CSE 6242 / CX 4242 HW 1: End-to-end analysis of TMDb data, Argo-Lite, SQLite, D3 Warmup, OpenRefine, Flask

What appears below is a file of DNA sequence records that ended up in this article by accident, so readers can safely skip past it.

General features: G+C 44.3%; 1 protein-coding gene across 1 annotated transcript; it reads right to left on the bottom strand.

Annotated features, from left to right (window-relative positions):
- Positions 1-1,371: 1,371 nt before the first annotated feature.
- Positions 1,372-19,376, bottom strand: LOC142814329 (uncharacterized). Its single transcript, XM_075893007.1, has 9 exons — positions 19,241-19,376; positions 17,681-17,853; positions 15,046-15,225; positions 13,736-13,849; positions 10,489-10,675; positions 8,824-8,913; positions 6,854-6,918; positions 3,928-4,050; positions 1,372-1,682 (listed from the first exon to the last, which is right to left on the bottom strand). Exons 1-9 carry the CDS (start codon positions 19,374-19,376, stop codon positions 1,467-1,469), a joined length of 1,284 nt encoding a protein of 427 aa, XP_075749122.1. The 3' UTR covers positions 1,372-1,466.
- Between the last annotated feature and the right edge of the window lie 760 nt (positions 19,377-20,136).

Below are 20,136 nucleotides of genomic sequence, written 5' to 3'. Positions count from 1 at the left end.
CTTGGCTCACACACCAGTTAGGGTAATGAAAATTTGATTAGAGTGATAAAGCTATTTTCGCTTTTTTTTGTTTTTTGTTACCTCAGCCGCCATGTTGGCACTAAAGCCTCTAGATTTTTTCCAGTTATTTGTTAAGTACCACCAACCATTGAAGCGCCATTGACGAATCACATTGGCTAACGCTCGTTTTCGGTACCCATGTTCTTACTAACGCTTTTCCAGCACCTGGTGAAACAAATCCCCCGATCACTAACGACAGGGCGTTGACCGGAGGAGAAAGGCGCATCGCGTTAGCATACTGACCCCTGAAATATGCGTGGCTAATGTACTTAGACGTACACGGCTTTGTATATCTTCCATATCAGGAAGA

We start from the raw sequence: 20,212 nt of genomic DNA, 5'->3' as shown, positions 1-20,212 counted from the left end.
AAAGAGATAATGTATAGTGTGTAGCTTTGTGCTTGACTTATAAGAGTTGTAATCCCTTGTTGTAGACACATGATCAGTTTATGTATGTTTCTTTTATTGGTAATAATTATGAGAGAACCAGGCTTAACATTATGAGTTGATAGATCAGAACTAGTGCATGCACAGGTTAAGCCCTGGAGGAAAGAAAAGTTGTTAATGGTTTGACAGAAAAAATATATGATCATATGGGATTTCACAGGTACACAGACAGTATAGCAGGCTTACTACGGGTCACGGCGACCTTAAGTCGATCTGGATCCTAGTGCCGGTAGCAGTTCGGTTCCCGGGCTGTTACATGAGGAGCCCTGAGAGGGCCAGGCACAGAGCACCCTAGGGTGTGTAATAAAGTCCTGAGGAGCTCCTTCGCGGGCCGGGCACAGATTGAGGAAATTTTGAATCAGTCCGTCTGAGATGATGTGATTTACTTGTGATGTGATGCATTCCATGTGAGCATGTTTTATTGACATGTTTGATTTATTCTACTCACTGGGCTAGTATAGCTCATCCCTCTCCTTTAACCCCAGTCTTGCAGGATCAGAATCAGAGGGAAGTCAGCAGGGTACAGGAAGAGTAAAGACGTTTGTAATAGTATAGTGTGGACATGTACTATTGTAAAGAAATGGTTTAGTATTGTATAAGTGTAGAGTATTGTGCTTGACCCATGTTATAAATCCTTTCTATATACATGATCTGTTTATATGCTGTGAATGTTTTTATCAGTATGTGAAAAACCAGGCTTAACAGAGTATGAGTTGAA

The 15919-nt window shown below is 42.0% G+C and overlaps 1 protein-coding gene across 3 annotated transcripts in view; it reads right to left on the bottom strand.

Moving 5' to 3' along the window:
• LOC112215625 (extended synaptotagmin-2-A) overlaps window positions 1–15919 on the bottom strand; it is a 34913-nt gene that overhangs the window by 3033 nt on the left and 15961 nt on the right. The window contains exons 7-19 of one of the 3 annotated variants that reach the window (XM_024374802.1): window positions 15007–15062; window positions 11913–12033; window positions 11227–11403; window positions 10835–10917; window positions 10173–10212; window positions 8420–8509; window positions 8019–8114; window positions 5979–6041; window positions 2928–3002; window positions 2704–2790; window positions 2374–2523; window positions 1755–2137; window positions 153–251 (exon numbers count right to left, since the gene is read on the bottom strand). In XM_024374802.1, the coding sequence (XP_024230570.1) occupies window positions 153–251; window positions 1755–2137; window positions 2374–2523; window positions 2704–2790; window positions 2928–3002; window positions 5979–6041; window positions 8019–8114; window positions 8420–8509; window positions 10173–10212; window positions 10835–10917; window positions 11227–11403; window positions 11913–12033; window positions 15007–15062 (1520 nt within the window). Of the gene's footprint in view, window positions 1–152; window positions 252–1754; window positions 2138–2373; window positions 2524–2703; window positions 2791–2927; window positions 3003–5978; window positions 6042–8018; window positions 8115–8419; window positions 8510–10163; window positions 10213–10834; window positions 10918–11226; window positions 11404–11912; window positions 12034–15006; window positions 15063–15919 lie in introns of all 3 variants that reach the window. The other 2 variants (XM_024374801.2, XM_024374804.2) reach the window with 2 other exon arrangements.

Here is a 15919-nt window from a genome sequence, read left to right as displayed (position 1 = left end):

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Homework Overview Vast amounts of digital data are generated each day, but raw data are often not immediately “usable.” Instead, we are interested in the information content of the data: what patterns are captured? This assignment covers a few useful tools for acquiring, cleaning, storing, and visualizing datasets. In Question 1 (Q1), you will collect data using an API for The Movie Database (TMDb). You will construct a graph representation of this data that will show which actors have acted together in various movies, and use Argo Lite to visualize this graph and highlight patterns that you find. This exercise demonstrates how visualizing and interacting with data can help with discovery. In Q2, you will construct a TMDb database in SQLite, with tables capturing information such as how well each movie did, which actors acted in each movie, and what the movie was about. You will also partition and combine information in these tables in order to more easily answer questions such as “which actors acted in the highest number of movies?”. In Q3, you will visualize temporal trends in movie releases, using a JavaScript-based library called D3. This part will show how creating interactive rather than static plots can make data more visually appealing, engaging and easier to parse. Data analysis and visualization is only as good as the quality of the input data. Real-world data often contain missing values, invalid fields, or entries that are not relevant or of interest. In Q4, you will use OpenRefine to clean data from Mercari, and construct GREL queries to filter the entries in this dataset. Finally, in Q5, you will build a simple web application that displays a table of TMDb data on a single-page website. To do this, you will use Flask, a Python framework for building web applications that allows you to connect Python data processing on the back end with serving a site that displays these results. Grading and Feedback The maximum possible score for this homework is 100 points. We will auto-grade Q1 and Q2 using the Gradescope platform. We believe our students (you all!) may benefit from being able to use Gradescope to obtain feedback as you work on these questions. Using Gradescope is optional — you can complete these questions without using it. If you decide to use Gradescope, keep the following important points in mind. 1. Every student will receive an email invitation to join Gradescope via the student’s email address listed on Canvas. We expect the invitations will arrive at your inboxes within a few hours after the release of this homework. 2. You may upload your code periodically to Gradescope to obtain feedback for your code. This is accomplished by having Gradescope auto-grade your submission using the same test cases that we will use to grade your work. The test cases’ results may help inform you of potential errors and ways to improve your code. 3. Your grades for Q1 and Q2 will be determined only based on what you submit to Canvas, as some students may not choose to use Gradescope to test their code. We will ignore any code that you may have uploaded to Gradescope (and we will not grade it). In other words, if you decide to use Gradescope to test your work — and when you are happy with your work, you must submit that work via Canvas for us to grade it. 3 Version 0 4. When a lot of students use Gradescope, it is possible for it slow down or fail to communicate with the tester, and it can become even slower as the submission deadline approaches. You are responsible for submitting your work in time. Q1 [40 points] Collect data from TMDb and visualize co-actor network Q1.1 [30 points] Collect data from TMDb and build a graph For this Q1.1, you will be using and submitting a python file. Complete all tasks according to the instructions found in submission.py to complete the Graph class, the TMDbAPIUtils class, and the two global functions. The Graph class will serve as a re-usable way to represent and write out your collected graph data. The TMDbAPIUtils class will be used to work with the TMDB API for data retrieval. NOTE: You must only use a version of Python ≥ 3.7.0 and < 3.8 for this question. This question has been developed, tested for these versions. You must not use any other versions (e.g., Python 3.8). While we want to be able to extend to more Python versions, the specified versions are what we can definitively support at this time. NOTE: You must only use the modules and libraries provided at the top of submission.py and modules from the Python Standard Library. Pandas and Numpy CANNOT be used — while we understand that they are useful libraries to learn, completing this question is not critically dependent on their functionality. In addition, to enable our TAs to provide better, more consistent support to our students, we have decided to focus on the subset of libraries. NOTE: We will call each function once in submission.py during grading. You may lose some points if your program runs for unreasonably long time, such as more than 10 minutes during “non-busy” times. The average runtime of the code during grading is expected to take approximately 4 seconds. When we grade, we will take into account what your code does, and aspects that may be out of your control. For example, sometimes the server may be under heavy load, which may significantly increase the response time (e.g., the closer it is to HW1 deadline, likely the longer the response time!). a) [10 pts] Implementation of the Graph class according to the instructions in submission.py b) [10 pts] Implementation of the TMDbAPIUtils class according to the instructions in submission.py. You will use version 3 of the TMDb API to download data about actors and their co-actors. To use the TMDb API: o Create a TMDb account and obtain your client id / client secret which are required to obtain an authentication Token. Refer to this document for detailed instructions (log in using your GT account). o Refer to the TMDB API Documentation as you work on this question. The documentation contains a helpful ‘try-it-out’ feature for interacting with the API calls. c) [10 pts] Producing correct nodes.csv and edges.csv. You must upload your nodes.csv and edges.csv file as directed in Q1.2. NOTE: Q1.2 builds on the results of Q1.1 4 Version 0 Q1.2 [10 points] Visualizing a graph of co-actors using Argo-Lite Using Argo Lite, visualize a network of actors and their co-actors. You can access Argo Lite here You will produce an Argo Lite graph snapshot your edges.csv and nodes.csv from Q1.1.c. a. To get started, review Argo Lite’s readme on GitHub. Argo Lite has been open-sourced. b. Importing your Graph ● Launch Argo Lite ● From the menu bar, click ‘Graph’ → ‘Import CSV’. In the dialogue that appears: o Select ‘I have both nodes and edges file’ ● Under Nodes, use ‘Choose File’ to select nodes.csv from your computer o Leave ‘Has Headers’ selected o Verify ‘Column for Node ID’ is ‘id’ ● Under Edges, use ‘Choose File’ to select edges.csv from your computer o Verify ‘Column for Source ID’ is ‘source’ o Select ‘Column for Target ID’ to ‘target’ o Verify ‘Selected Delimiter’ is ‘,’ ● At the bottom of the dialogue, verify that ‘After import, show’ is ‘All Nodes’ ● The graph will load in the window. Note that the layout is paused by default; you can select to ‘Resume’ or ‘Pause’ layout as needed. ● Dragging a node will ‘pin’ it, freezing its position. Selecting a pinned node, right clicking it, then choosing ‘unpin selected’ will unpin that node, so its position will once again be computed by the graph layout algorithm. Experiment with pinning and unpinning nodes. c. [7 points] Setting graph display options ● On “Graph Options” panel, under ‘Nodes’ → ‘Modifying All Nodes’, expand ‘Color’ menu o Select Color by ‘degree’, with scale: ‘Linear Scale’ o Select a color gradient of your choice that will assign lighter colors to nodes with higher node degrees, and darker colors to nodes with lower degrees ● Collapse the ‘Color’ options, expand the ‘Size’ options. o Select ‘Scale by’ to ‘degree’, with scale: Linear Scale’ o Select meaningful Size Range values of your choice or use the default range. ● Collapse the ‘Size’ options ● On the Menu, click ‘Tools’ → ‘Data Sheet’ ● Within the ‘Data Sheet’ dialogue: o Click ‘Hide All’ o Set ‘10 more nodes with highest degree’ o Click ‘Show’ and then close the ‘Data Sheet’ dialogue ● Click and drag a rectangle selection around the visible nodes ● With the nodes selected, configure their node visibility by setting the following: o Go to ‘Graph Options’ → ‘Labels’ o Click ‘Show Labels of Selected Nodes’ o At the bottom of the menu, select ‘Label By’ to ‘degree’ o Adjust the ‘Label Length’ so that the full text of the actor name is displayed ● On the Menu, click ‘Tools’ -> ‘Filters’ -> ‘Show All Nodes’ The result of this workflow yields a graph with the sizing and coloring depending upon the node degree and the nodes with the highest degree are emphasized by showing their labels. ● d. [3 points] Designing a meaningful graph layout 5 Version 0 Using the following guidelines, create a visually meaningful and appealing layout: ● Reduce as much edge crossing as possible ● Reduce node overlap as much as possible ● Keep the graph compact and symmetric as possible ● Use the nodes’ spatial positions to convey information (e.g., “clusters” or groups) ● Experiment with showing additional node labels. If showing all node labels creates too much visual complexity, show at least 10 “important” nodes. You may decide what “importance” mean to you. For example, you may consider nodes (actors) having higher connectivity as potentially more “important” (based on how the graph is built). The objective of this task is to familiarize yourself with basic, important graph visualization features. Therefore, this is an open-ended task, and most designs receive full marks. So please experiment with Argo Lite’s features, changing node size and shape, etc. In practice, it is not possible to create “perfect” visualizations for most graph datasets. The above guidelines are ones that generally help. However, like most design tasks, creating a visualization is about making selective design compromises. Some guidelines could create competing demands and following all guidelines may not guarantee a “perfect” design. If you want to save your Argo Lite graph visualization snapshot locally to your device, so you can continue working on it later, we recommend the following workflow. ● Select ‘Graph’ → ‘Save Snapshot’ o In the ‘Save Snapshot` dialog, click ‘Copy to Clipboard’ o Open an external text editor program such as TextEdit or Notepad. Paste the clipboard contents of the graph snapshot, and save it to a file with a .json extension. You should be able to accomplish this with a default text editor on your computer by overriding the default file extension and manually entering ‘.json’. o You may save your progress by saving the snapshot and loading them into Argo Lite to continue your work. ● To load a snapshot, choose ‘Graph’ → ‘Open Snapshot’ ● Select the graph snapshot you created. NOTE: Q1.2 (d) will not be graded on Gradescope. We will give a qualitative score on the overall design and presentation of your graph visualization in Argo Lite. e. Publish and Share your graph snapshot ● Select ‘Graph ‘ → ‘Publish and Share Snapshot’ → ‘Share’ ● Next, click ‘Copy to Clipboard’ to copy the generated URL ● Return the URL in the return_argo_lite_snapshot() function in submission.py If you modify your graph after you publish and share a URL, you will need to re-publish and obtain a new URL of your latest graph. Only the graph snapshot shared via the URL will be graded. Deliverables: Place the files listed below in the Q1 folder.  submission.py: the completed Python file Q2 [35 points] SQLite SQLite is a lightweight, serverless, embedded database that can easily handle multiple gigabytes of data. It is one of the world’s most popular embedded database systems. It is convenient to share data stored in an SQLite database — just one cross-platform file which does not need to be parsed explicitly (unlike CSV 6 Version 0 files, which have to be parsed). You will modify the given Q2_SQL.py file by adding SQL statements to it. NOTE: You must only use a version of Python ≥ 3.7.0 and < 3.8 for this question. This question has been developed, tested for these versions. You must not use any other versions (e.g., Python 3.8) NOTE: Do not modify the import statements, everything you need to complete this question has been imported for you. You may not use other libraries for this assignment. A Sample class has been provided for you to see some sample SQL statements, you can turn off this output by changing the global variable SHOW to False. NOTE: This must be set to false before uploading to Gradescope and turning it in to Canvas. GTusername – Please update the method GTusername with your credentials NOTE: For the questions in this section, you must only use INNER JOIN when performing a join between two tables. Other types of joins may result in incorrect results. a. [9 points] Create tables and import data. i. [2 points] Create two tables (via two separate methods) named movies and movie_cast with columns having the indicated data types: 1. movies 1. id (integer) 2. title (text) 3. score (real) 2. movie_cast 1. movie_id (integer) 2. cast_id (integer) 3. cast_name (text) 4. birthday (text) 5. popularity (real) ii. [2 points] Import the provided movies.csv file into the movies table and movie_cast.csv into the movie_cast table 1. You will write Python code that imports the .csv files into the individual tables. This will include looping though the file and using the ‘INSERT INTO’ SQL command. Only use relative paths while importing files since absolute/local paths are specific locations that exist only on your computer and will cause the auto-grader to fail. iii. [5 points] Vertical Database Partitioning. Database partitioning is an important technique that divides large tables into smaller tables, which may help speed up queries. For this question you will create a new table cast_bio from the movie_cast table (i.e., columns in cast_bio will be a subset of those in movie_cast) Do not edit the movie_cast table. Be sure that when you insert into the new cast_bio that the values are unique. Please read this page for an example of vertical database partitioning. cast_bio 1. cast_id (integer) 2. cast_name (text) 3. birthday (date) 7 Version 0 4. popularity (real) b. [1 point] Create indexes. Create the following indexes for the tables specified below. This step increases the speed of subsequent operations; though the improvement in speed may be negligible for this small database, it is significant for larger databases. i. movie_index for the id column in movies table ii. cast_index for the cast_id column in movie_cast table iii. cast_bio_index for the cast_id column in cast_bio table c. [3 points] Calculate a proportion. Find the proportion of movies having a score > 50 and that has ‘war’ in the name. Treat each row as a different movie. The proportion should only be based on the total number of rows in the movie table. Format all decimals to two places using printf(). Do NOT use the ROUND() function as it does not work the same on every OS. Output format and sample value: 7.70 d. [4 points] Find the most prolific actors. List 5 cast members with the highest number of movie appearances that have a popularity > 10. Sort the results by the number of appearances in descending order, then by cast_name in alphabetical order. Output format and sample values (cast_name,appearance_count): Harrison Ford,2 e. [4 points] Find the highest scoring movies with the smallest cast. List the 5 highest-scoring movies that have the fewest cast members. Sort the results by score in descending order, then by number of cast members in ascending order, then by movie name in alphabetical order. Format all decimals to two places using printf(). Output format and sample values (movie_title,movie_score,cast_count): Star Wars: Holiday Special,75.01,12 War Games,58.49,33 f. [4 points] Get high scoring actors. Find the top ten cast members who have the highest average movie scores. Format all decimals to two places using printf(). ▪ Sort the output by average score in descending order, then by cast_name in alphabetical order. ▪ Do not include movies with score <25 in the average score calculation. ▪ Exclude cast members who have appeared in two or fewer movies. Output format and sample values (cast_id,cast_name,average_score): 8822,Julia Roberts,53.00 g. [6 points] Creating views. Create a view (virtual table) called good_collaboration that lists pairs of actors who have had a good collaboration as defined here. Each row in the view describes one pair of actors who appeared in at least 3 movies together AND the average score of these movies is >= 40. The view should have the format: good_collaboration( cast_member_id1, 8 Version 0 cast_member_id2, movie_count, average_movie_score) For symmetrical or mirror pairs, only keep the row in which cast_member_id1 has a lower numeric value. For example, for ID pairs (1, 2) and (2, 1), keep the row with IDs (1, 2). There should not be any “self pair” where the value of cast_member_id1 is the same as that of cast_member_id2. NOTE: Full points will only be awarded for queries that use joins for part g. Remember that creating a view will not produce any output, so you should test your view with a few simple select statements during development. One such test has already been added to the code as part of the auto-grading. NOTE: Do not submit any code that creates a ‘TEMP’ or ‘TEMPORARY’ view that you may have used for testing. Optional Reading: Why create views? i. [4 points] Find the best collaborators. Get the 5 cast members with the highest average scores from the good_collaboration view, and call this score the collaboration_score. This score is the average of the average_movie_score corresponding to each cast member, including actors in cast_member_id1 as well as cast_member_id2. Format all decimals to two places using printf(). • Sort your output by this score in descending order, then by cast_name alphabetically. Output format (cast_id,cast_name,collaboration_score): 2,Mark Hamil,99.32 1920,Winoa Ryder,88.32 h. [4 points] SQLite supports simple but powerful Full Text Search (FTS) for fast text-based querying (FTS documentation). Import movie overview data from the movie_overview.csv into a new FTS table called movie_overview with the schema: movie_overview ▪ id (integer) ▪ overview (text) NOTE: Create the table using fts3 or fts4 only. Also note that keywords like NEAR, AND, OR and NOT are case sensitive in FTS queries. i. [1 point] Count the number of movies whose overview field contains the word ‘fight’. Matches are not case sensitive. Match full words, not word parts/sub-strings. e.g., Allowed: ‘FIGHT’, ‘Fight’, ‘fight’, ‘fight.’. Disallowed: ‘gunfight’, ‘fighting’, etc. Output format: 12 ii. [2 points] Count the number of movies that contain the terms ‘space’ and ‘program’ in the 9 Version 0 overview field with no more than 5 intervening terms in between. Matches are not case sensitive. As you did in h(i)(1), match full words, not word parts/sub-strings. e.g., Allowed: ‘In Space there was a program’, ‘In this space program’. Disallowed: ‘In space you are not subjected to the laws of gravity. A program.’, etc. Output format: 6 Deliverables: Place all the files listed below in the Q2 folder 1. Q2_SQL.py: Modified file containing all the SQL statements you have used to answer parts a – h in the proper sequence. Q3 [15 points] D3 (v5) Warmup Read chapters 4-8 of Scott Murray’s Interactive Data Visualization for the Web, 2nd edition (sign in using your GT account, e.g., jdoe3@gatech.edu). You may also briefly review chapters 1-3 if you need additional background on web development. This simple reading provides important foundation you will need for Homework 2. This question uses D3 version v5, while the book covers D3 v4. What you learn from the book is transferable to v5. In Homework 2, you will work with D3 extensively. NOTE the following important points: 1. We highly recommend that you use the latest Firefox browser to complete this question. We will grade your work using Firefox 79.0 (or newer). 2. For this homework, the D3 library is provided to you in the lib folder. You must NOT use any D3 libraries (d3*.js) other than the ones provided. 3. You may need to setup an HTTP server to run your D3 visualizations (depending on which web browser you are using, as discussed in the D3 lecture (OMS students: the video “Week 5 – Data Visualization for the Web (D3) – Prerequisites: JavaScript and SVG”. Campus students: see lecture PDF.). The easiest way is to use http.server for Python 3.x. Run your local HTTP server in the hw1-skeleton/Q3 folder. 4. We have provided sections of code along with comments in the skeleton to help you complete the implementation. While you do not need to remove them, you may need to write additional code to make things work. 5. All d3*.js files in the lib folder are referenced using relative paths in your html file. For example, since the file “Q3/index.html” uses d3, its header contains:It is incorrect to use an absolute path such as:The 3 files that are referenced are: – lib/d3/d3.min.js – lib/d3-dsv/d3-dsv.min.js – lib/d3-fetch/d3-fetch.min.js 10 Version 0 6. For a question that reads in a dataset, you are required to submit the dataset too (as part of your deliverable). In your html / js code, use a relative path to read in the dataset file. For example, since Q3 requires reading data from the q3.csv file, the path should be ‘q3.csv’ and NOT an absolute path such as “C:/Users/polo/HW1-skeleton/Q3/q3.csv”. Absolute/local paths are specific locations that exist only on your computer, which means your code will NOT run on our machines when we grade (and you will lose points). 7. You can and are encouraged (though not required) to decouple the style, functionality and markup in the code for each question. That is, you can use separate files for CSS, JavaScript and HTML — this is a good programming practice in general. Deliverables: Place all the files/folders listed below in the Q3 folder ● A folder named lib containing folders d3, d3-fetch, d3-dsv ● q3.csv: the file that we have provided you, in the hw1 skeleton under Q3 folder, which contains the data that will be loaded into the D3 plot. ● index.(html / css / js) : when run in a browser, it should display a barplot with the following specifications: a. [1.5 points] Load the data from q3.csv using D3 fetch methods. We recommend d3.dsv(). b. [2 points] The barplot must display one bar per row in the q3.csv dataset. Each bar corresponds to the running total of movies for a given year. The height of each bar represents the running total. The bars are ordered by ascending time with the earliest observation at the far left. i.e., 1880, 1890, …, 2000 c. [1 point] The bars must have the same fixed width, and there must be some space between two bars, so that the bars do not overlap. d. [3 points] The plot must have visible X and Y axes that scale according to the generated bars. That is, the axes are driven by the data that they are representing. Likewise, the ticks on these axes must adjust automatically based on the values within the datasets, i.e., they must not be hard-coded. e. [2 point] Set x-axis label to ‘Year’ and y-axis label to ‘Running Total’. f. [1 point] Use a linear scale for the Y axis to represent the running total (recommended function: d3.scaleLinear()). g. [3 points] Use a time scale for the X axis to represent year (recommended function: d3.scaleTime()). It may be necessary to use time parsing / formatting when you load and display the year data. The axis would be overcrowded if you display every year value so set the X-axis ticks to display one tick for every 10 years. h. [1 point] Set the HTML title tag and display a title for the plot. ■ Position the title “Running Total of TMDb Movies by Year” above the barplot. ■ Set the HTML title tag (i.e.,). 11 Version 0 i. [0.5 points] Add your GT username (usually includes a mix of letters and numbers) to the area beneath the bottom-right of the plot (see example image). The barplot should appear similar in style to the sample data plot provided below. Q4 [5 points] OpenRefine OpenRefine is a Java application and requires Java JRE to run. Download and install Java if you do not have it (you can verify by typing ‘java -version’ in your computer’s terminal or command prompt). a. Watch the videos on OpenRefine’s homepage for an overview of its features. Then, download and install OpenRefine release 3.3. Do not use version 3.4 (which is in beta status). b. Import Dataset ● Run OpenRefine and point your browser at ● We use a products dataset from Mercari, derived from a Kaggle competition (Mercari Price Suggestion Challenge). If you are interested in the details, visit the data description page. We have sampled a subset of the dataset provided as “properties.csv”. ● Choose “Create Project” → This Computer → properties.csv”. Click “Next”. ● You will now see a preview of the data. Click “Create Project” at the upper right corner. c. Clean/Refine the data NOTE: OpenRefine maintains a log of all changes. You can undo changes. Use the “Undo/Redo” button at the upper left corner. Follow the exact output format specified in every part below. i. [0.5 point] Select the category_name column and choose ‘Facet by Blank’ (Facet → Customized Facets → Facet by blank) to filter out the records that have blank values in this column. Provide the number of rows that return True in Q4Observations.txt. Exclude these rows. 12 Version 0 Output format and sample values: i.rows: 500 ii. [1 point] Split the column category_name into multiple columns without removing the original column. For example, a row with “Kids/Toys/Dolls & Accessories” in the category_name column would be split across the newly created columns as “Kids”, “Toys” and “Dolls & Accessories”. Use the existing functionality in OpenRefine that creates multiple columns from an existing column based on a separator (i.e., in this case ‘/’) and does not remove the original category_name column. Provide the number of new columns that are created by this operation, excluding the original category_name column. Output format and sample values: ii.columns: 10 NOTE: There are many possible ways to split the data. While we have provided one way to accomplish this in step ii, some methods could create columns that are completely empty. In this dataset, none of the new columns should be completely empty. Therefore, to validate your output, we recommend that you verify that there are no columns that are completely empty, by sorting and checking for null values. iii. [0.5 points] Select the column name and apply the Text Facet (Facet → Text Facet). Cluster by using (Edit Cells → Cluster and Edit …) this opens a window where you can choose different “methods” and “keying functions” to use while clustering. Choose the keying function that produces the smallest number of clusters under the “Key Collision” method. Click ‘Select All’ and ‘Merge Selected & Close’. Provide the name of the keying function and the number of clusters that was produced. Output format and sample values: iii.function: fingerprint, 200 NOTE: Use the default Ngram size when testing Ngram-fingerprint. iv. [1 point] Replace the null values in the brand_name column with the text “Unknown” (Edit Cells – > Transform). Provide the General Refine Evaluation Language (GREL) expression used. Output format and sample values: iv.GREL_categoryname: endsWith(“food”, “ood”) v. [1 point] Create a new column high_priced with the values 0 or 1 based on the “price” column with the following conditions: if the price is greater than 90, high_priced should be set as 1, else 0. Provide the GREL expression used to perform this. Output format and sample values: v.GREL_highpriced: endsWith(“food”, “ood”) vi. [1 point] Create a new column has_offer with the values 0 or 1 based on the item_description column with the following conditions: If it contains the text “discount” or “offer” or “sale”, then set the value in has_offer as 1, else 0. Provide the GREL expression used to perform this. Convert the text to lowercase before you search for the terms. 13 Version 0 Output format and sample values: vi.GREL_hasoffer: endsWith(“food”, “ood”) Deliverables: Place all the files listed below in the Q4 folder ● properties_clean.csv : Export the final table as a comma-separated values (.csv) file. ● changes.json : Submit a list of changes made to file in json format. Use the “Extract Operation History” option under the Undo/Redo tab to create this file. ● Q4Observations.txt : A text file with answers to parts c.i, c.ii, c.iii, c.iv, c.v, c.vi. Provide each answer in a new line in the exact output format specified. Your file’s final formatting should result in a .txt file that has each answer on a new line followed by one blank line (to help visually separately the answers) Q5 [5 points] Introduction to Python Flask Flask is a lightweight web application framework written in Python that provides you with tools, libraries and technologies to quickly build a web application. It allows you to scale up your application as needed. You will modify the given file: • wrangling_scripts/wrangling.py NOTE: You must only use a version of Python ≥ 3.7.0 and < 3.8 for this question. This question has been developed, tested for these versions. You must not use any other versions (e.g., Python 3.8). NOTE: You must only use the modules and libraries provided at the top of submission.py and modules from the Python Standard Library (except Flask). Pandas and Numpy CANNOT be used — while we understand that they are useful libraries to learn, completing this question is not critically dependent on their functionality. In addition, to enable our TAs to provide better, more consistent support to our students, we have decided to focus on the subset of libraries. Username()- Update the username() method inside wrangling.py by including your GTUsername. • Get started by installing Flask on your machine by running pip install Flask (Note that you can optionally create a virtual environment by following the steps here. Creating a virtual environment is purely optional and can be skipped.) • To run the code, you must navigate to the Q5 folder in your terminal/command prompt and execute the following command: python run.py. After running the command go to on your browser. This will open up index.html showing a table in which the rows returned by data_wrangling() are displayed. • You must solve the following 2 sub-questions: a. [2 points] Read the top 100 rows using the data_wrangling() method. NOTE: The skeleton code by default reads all the rows from movies.csv. You must add the required code to ensure reading only the first 100 rows. The skeleton code already handles reading the table header for you. 14 Version 0 b. [3 points]: Sort the table in descending order of the values i.e., with larger values at the top and smaller values at the bottom of the table in the last (3rd) column. Deliverables: Place the file listed below in the Q5 folder ● wrangling.py : Submit wrangling.py file with your changes. Extremely Important: folder structure & content of submission zip file We understand that some of you may work on this assignment until just prior to the deadline, rushing to submit your work before the submission window closes. Please take the time to validate that all files are present in your submission and that you have not forgotten to include any deliverables! If a deliverable is not submitted, you will receive zero credit for the affected portion of the assignment — this is a very sad way to lose points, since you have already done the work! You are submitting a single zip file named HW1-GTusername.zip (e.g., HW1-jdoe3.zip). The files included in each question’s folder have been clearly specified at the end of the question’s problem description. The zip file’s folder structure must exactly be (when unzipped): HW1-GTusername/ Q1/ submission.py Q2/ Q2_SQL.py Q3/ index.(html / js / css) q3.csv lib/ d3/ d3.min.js d3-fetch/ d3-fetch.min.js d3-dsv/ d3-dsv.min.js Q4/ properties_clean.csv changes.json Q4Observations.txt Q5/ wrangling.py